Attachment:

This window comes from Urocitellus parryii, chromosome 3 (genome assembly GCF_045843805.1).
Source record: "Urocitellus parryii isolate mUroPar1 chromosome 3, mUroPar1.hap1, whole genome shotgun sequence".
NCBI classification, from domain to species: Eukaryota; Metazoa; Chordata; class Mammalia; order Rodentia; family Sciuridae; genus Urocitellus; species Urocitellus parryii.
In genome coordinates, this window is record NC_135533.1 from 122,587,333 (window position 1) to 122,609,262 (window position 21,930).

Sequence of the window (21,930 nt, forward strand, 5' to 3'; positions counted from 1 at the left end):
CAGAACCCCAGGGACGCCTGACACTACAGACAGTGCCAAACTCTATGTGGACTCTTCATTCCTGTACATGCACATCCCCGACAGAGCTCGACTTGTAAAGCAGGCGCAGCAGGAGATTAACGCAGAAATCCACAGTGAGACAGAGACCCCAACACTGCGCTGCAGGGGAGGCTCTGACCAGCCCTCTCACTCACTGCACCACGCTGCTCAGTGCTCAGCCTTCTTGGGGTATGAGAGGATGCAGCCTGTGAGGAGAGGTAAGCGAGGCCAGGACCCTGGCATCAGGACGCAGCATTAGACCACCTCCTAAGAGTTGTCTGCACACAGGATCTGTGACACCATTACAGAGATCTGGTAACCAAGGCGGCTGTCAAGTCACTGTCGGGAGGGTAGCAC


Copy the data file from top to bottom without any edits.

This window comes from Urocitellus parryii, chromosome 3 (genome assembly GCF_045843805.1).
Source record: "Urocitellus parryii isolate mUroPar1 chromosome 3, mUroPar1.hap1, whole genome shotgun sequence".
NCBI classification, from domain to species: Eukaryota; Metazoa; Chordata; class Mammalia; order Rodentia; family Sciuridae; genus Urocitellus; species Urocitellus parryii.
In genome coordinates, this window is record NC_135533.1 from 122,587,333 (window position 1) to 122,609,262 (window position 21,930).

Sequence of the window (21,930 nt, forward strand, 5' to 3'; positions counted from 1 at the left end):
CAGAACCCCAGGGACGCCTGACACTACAGACAGTGCCAAACTCTATGTGGACTCTTCATTCCTGTACATGCACATCCCCGACAGAGCTCGACTTGTAAAGCAGGCGCAGCAGGAGATTAACGCAGAAATCCACAGTGAGACAGAGACCCCAACACTGCGCTGCAGGGGAGGCTCTGACCAGCCCTCTCACTCACTGCACCACGCTGCTCAGTGCTCAGCCTTCTTGGGGTATGAGAGGATGCAGCCTGTGAGGAGAGGTAAGCGAGGCCAGGACCCTGGCATCAGGACGCAGCATTAGACCACCTCCTAAGAGTTGTCTGCACACAGGATCTGTGACACCATTACAGAGATCTGGTAACCAAGGCGGCTGTCAAGTCACTGTCGGGAGGGTAGCAC